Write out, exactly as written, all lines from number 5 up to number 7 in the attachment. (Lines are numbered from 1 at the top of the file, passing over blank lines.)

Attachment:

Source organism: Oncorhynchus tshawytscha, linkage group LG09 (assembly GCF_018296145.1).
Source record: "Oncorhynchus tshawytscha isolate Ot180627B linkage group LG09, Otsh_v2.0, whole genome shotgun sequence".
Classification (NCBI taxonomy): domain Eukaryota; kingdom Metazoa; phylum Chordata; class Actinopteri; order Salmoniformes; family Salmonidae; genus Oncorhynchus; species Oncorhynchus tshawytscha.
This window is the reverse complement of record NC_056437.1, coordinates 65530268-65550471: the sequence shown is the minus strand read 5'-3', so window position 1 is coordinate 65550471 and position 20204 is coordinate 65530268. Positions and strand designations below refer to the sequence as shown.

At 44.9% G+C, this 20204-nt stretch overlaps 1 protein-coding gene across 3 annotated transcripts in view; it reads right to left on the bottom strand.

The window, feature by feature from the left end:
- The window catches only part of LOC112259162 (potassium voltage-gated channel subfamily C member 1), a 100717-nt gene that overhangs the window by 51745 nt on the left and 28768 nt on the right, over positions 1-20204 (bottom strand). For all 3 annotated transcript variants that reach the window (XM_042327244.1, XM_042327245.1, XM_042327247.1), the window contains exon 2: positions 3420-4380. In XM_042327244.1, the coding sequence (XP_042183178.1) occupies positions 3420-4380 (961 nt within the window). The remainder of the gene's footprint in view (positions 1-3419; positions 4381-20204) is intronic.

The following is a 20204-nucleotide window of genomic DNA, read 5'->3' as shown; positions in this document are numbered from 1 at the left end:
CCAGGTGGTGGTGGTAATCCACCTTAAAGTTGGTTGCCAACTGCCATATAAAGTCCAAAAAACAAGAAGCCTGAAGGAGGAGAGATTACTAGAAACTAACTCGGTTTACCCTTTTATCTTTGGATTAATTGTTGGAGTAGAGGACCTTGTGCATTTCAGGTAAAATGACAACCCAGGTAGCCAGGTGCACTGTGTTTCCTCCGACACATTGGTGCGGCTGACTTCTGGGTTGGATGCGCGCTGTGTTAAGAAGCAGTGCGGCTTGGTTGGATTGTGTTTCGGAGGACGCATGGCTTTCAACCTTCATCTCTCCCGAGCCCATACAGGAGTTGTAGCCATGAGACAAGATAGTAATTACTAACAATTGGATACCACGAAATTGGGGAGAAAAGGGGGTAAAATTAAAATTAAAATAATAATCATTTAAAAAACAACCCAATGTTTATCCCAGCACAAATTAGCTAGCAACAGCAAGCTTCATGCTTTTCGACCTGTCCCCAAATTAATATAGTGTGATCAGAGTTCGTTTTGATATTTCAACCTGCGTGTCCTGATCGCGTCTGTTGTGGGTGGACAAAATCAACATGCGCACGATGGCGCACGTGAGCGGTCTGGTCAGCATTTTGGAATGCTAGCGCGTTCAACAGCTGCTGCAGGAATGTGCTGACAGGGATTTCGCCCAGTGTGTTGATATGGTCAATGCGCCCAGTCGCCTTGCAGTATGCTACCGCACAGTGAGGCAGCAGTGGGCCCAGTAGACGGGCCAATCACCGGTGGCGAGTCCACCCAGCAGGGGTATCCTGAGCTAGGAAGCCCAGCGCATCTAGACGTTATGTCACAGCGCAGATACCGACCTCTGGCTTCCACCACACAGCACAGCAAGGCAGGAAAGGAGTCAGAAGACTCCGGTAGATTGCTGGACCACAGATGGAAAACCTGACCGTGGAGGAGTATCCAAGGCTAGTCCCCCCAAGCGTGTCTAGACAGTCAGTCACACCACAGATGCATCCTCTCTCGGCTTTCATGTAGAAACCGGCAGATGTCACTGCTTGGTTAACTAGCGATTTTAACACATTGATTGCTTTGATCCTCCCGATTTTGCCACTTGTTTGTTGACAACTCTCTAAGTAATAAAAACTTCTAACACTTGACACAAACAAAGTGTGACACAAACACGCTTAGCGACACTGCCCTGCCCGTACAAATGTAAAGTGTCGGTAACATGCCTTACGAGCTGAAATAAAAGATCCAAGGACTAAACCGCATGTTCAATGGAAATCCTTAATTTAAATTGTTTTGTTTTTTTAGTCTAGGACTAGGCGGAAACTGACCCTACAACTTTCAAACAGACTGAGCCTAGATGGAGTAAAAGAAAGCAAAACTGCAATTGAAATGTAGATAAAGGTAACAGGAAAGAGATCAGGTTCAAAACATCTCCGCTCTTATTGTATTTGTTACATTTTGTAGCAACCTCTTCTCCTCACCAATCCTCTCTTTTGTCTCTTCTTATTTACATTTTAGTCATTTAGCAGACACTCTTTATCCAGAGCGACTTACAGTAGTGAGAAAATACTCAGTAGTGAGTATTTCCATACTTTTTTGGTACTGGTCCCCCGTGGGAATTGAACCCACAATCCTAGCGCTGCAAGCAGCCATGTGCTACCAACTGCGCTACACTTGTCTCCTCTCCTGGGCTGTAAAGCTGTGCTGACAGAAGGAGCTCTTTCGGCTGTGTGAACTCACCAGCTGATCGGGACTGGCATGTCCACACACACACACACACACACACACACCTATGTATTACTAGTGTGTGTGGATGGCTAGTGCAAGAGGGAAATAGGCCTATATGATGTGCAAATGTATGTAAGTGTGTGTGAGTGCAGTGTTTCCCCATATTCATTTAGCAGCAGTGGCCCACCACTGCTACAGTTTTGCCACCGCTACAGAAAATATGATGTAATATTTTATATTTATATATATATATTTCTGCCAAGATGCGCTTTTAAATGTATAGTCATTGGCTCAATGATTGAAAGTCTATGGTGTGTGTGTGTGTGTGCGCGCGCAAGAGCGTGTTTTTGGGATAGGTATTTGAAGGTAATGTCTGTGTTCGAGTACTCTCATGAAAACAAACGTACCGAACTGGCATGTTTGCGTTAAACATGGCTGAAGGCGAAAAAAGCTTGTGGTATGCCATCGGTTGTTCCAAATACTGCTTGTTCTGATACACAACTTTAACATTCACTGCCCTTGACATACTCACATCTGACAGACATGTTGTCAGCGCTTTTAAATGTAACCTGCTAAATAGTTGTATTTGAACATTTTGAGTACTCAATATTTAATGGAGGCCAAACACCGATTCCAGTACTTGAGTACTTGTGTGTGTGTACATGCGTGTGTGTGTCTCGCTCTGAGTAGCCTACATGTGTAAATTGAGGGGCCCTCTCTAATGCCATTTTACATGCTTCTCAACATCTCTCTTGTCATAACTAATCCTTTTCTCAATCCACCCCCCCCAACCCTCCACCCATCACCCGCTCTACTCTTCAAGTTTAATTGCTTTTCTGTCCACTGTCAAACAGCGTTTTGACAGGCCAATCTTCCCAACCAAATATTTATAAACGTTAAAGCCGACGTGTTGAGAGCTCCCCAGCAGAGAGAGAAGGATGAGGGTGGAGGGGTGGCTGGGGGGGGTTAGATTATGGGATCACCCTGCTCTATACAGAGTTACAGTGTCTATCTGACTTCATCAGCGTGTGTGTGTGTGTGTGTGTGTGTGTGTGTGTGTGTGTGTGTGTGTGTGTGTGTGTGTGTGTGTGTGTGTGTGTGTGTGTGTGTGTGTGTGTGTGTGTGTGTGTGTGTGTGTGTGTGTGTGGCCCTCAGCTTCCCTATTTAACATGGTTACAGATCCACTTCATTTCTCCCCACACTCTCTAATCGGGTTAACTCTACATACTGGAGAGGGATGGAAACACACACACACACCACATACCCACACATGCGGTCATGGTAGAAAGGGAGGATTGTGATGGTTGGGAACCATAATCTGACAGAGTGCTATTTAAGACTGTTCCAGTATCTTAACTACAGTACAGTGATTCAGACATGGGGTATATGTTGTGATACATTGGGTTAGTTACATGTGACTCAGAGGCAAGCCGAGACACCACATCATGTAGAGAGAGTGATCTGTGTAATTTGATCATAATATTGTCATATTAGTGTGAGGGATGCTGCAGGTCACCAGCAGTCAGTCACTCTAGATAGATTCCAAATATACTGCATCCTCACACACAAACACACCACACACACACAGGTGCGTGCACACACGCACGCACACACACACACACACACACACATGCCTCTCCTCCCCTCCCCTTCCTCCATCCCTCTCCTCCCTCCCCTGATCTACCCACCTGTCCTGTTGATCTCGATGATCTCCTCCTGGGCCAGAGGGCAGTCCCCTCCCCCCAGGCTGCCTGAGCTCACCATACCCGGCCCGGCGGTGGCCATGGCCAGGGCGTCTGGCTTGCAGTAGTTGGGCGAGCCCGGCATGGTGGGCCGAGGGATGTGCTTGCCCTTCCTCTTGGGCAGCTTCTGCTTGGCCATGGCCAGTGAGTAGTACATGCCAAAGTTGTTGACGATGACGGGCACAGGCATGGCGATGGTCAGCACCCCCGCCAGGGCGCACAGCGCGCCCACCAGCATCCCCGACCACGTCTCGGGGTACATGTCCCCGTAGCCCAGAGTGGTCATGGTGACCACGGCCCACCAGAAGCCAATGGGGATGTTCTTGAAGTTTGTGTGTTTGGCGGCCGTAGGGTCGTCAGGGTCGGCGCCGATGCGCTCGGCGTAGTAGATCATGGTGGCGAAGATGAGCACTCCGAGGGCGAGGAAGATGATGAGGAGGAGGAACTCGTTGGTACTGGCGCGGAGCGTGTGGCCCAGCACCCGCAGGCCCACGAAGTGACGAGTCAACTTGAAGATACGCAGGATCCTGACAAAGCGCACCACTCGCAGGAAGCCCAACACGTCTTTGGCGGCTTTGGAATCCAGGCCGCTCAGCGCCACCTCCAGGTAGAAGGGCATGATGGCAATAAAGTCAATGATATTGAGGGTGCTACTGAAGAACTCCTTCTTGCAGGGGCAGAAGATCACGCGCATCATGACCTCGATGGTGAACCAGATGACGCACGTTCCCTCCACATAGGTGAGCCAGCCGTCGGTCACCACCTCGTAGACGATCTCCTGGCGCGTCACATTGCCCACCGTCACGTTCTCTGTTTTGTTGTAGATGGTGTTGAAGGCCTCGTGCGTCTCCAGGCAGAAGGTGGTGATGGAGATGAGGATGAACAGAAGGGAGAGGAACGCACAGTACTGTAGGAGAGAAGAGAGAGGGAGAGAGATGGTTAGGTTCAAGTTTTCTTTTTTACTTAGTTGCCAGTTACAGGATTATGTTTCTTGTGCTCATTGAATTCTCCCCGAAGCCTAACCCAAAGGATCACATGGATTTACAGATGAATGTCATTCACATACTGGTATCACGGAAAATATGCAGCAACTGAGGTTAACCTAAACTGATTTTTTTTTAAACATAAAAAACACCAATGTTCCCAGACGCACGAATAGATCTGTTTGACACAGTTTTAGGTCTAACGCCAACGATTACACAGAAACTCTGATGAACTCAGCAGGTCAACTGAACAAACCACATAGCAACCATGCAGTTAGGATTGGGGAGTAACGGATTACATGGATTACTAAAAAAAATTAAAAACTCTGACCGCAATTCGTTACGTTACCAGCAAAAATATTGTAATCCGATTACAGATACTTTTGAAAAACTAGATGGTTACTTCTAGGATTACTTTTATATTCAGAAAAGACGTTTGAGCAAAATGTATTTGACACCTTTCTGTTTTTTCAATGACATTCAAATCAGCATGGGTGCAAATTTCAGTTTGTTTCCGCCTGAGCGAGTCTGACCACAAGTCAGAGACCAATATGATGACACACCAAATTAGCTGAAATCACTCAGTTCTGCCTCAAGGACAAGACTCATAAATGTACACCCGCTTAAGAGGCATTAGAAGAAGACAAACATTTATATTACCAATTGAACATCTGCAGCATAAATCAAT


At 44.9% G+C, this 20204-nt stretch overlaps 1 protein-coding gene across 3 annotated transcripts in view; it reads right to left on the bottom strand.

The window, feature by feature from the left end:
- The window catches only part of LOC112259162 (potassium voltage-gated channel subfamily C member 1), a 100717-nt gene that overhangs the window by 51745 nt on the left and 28768 nt on the right, over positions 1-20204 (bottom strand). For all 3 annotated transcript variants that reach the window (XM_042327244.1, XM_042327245.1, XM_042327247.1), the window contains exon 2: positions 3420-4380. In XM_042327244.1, the coding sequence (XP_042183178.1) occupies positions 3420-4380 (961 nt within the window). The remainder of the gene's footprint in view (positions 1-3419; positions 4381-20204) is intronic.